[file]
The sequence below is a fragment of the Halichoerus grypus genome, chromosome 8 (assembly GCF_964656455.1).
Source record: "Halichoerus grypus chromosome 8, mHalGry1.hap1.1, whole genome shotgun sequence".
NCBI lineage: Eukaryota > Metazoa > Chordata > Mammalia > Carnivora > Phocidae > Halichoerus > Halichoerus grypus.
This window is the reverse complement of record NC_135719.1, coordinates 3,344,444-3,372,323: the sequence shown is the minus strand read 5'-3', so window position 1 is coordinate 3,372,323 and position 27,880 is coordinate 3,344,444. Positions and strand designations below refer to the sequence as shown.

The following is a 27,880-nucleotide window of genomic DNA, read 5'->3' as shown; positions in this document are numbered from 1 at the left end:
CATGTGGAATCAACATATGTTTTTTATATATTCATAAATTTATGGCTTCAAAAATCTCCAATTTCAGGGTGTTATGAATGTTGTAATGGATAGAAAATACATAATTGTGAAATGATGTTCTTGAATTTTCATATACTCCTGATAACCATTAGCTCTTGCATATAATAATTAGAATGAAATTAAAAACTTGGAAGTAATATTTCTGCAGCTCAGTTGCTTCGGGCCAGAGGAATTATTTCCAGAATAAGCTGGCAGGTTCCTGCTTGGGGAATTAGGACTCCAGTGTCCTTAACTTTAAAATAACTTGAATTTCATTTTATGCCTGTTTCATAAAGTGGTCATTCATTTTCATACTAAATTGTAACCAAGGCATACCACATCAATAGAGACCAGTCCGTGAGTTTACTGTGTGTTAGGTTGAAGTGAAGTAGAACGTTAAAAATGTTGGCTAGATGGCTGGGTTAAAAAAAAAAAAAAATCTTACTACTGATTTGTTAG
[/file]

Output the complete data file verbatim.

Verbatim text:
The sequence below is a fragment of the Halichoerus grypus genome, chromosome 8 (assembly GCF_964656455.1).
Source record: "Halichoerus grypus chromosome 8, mHalGry1.hap1.1, whole genome shotgun sequence".
NCBI lineage: Eukaryota > Metazoa > Chordata > Mammalia > Carnivora > Phocidae > Halichoerus > Halichoerus grypus.
This window is the reverse complement of record NC_135719.1, coordinates 3,344,444-3,372,323: the sequence shown is the minus strand read 5'-3', so window position 1 is coordinate 3,372,323 and position 27,880 is coordinate 3,344,444. Positions and strand designations below refer to the sequence as shown.

The following is a 27,880-nucleotide window of genomic DNA, read 5'->3' as shown; positions in this document are numbered from 1 at the left end:
CATGTGGAATCAACATATGTTTTTTATATATTCATAAATTTATGGCTTCAAAAATCTCCAATTTCAGGGTGTTATGAATGTTGTAATGGATAGAAAATACATAATTGTGAAATGATGTTCTTGAATTTTCATATACTCCTGATAACCATTAGCTCTTGCATATAATAATTAGAATGAAATTAAAAACTTGGAAGTAATATTTCTGCAGCTCAGTTGCTTCGGGCCAGAGGAATTATTTCCAGAATAAGCTGGCAGGTTCCTGCTTGGGGAATTAGGACTCCAGTGTCCTTAACTTTAAAATAACTTGAATTTCATTTTATGCCTGTTTCATAAAGTGGTCATTCATTTTCATACTAAATTGTAACCAAGGCATACCACATCAATAGAGACCAGTCCGTGAGTTTACTGTGTGTTAGGTTGAAGTGAAGTAGAACGTTAAAAATGTTGGCTAGATGGCTGGGTTAAAAAAAAAAAAAAATCTTACTACTGATTTGTTAG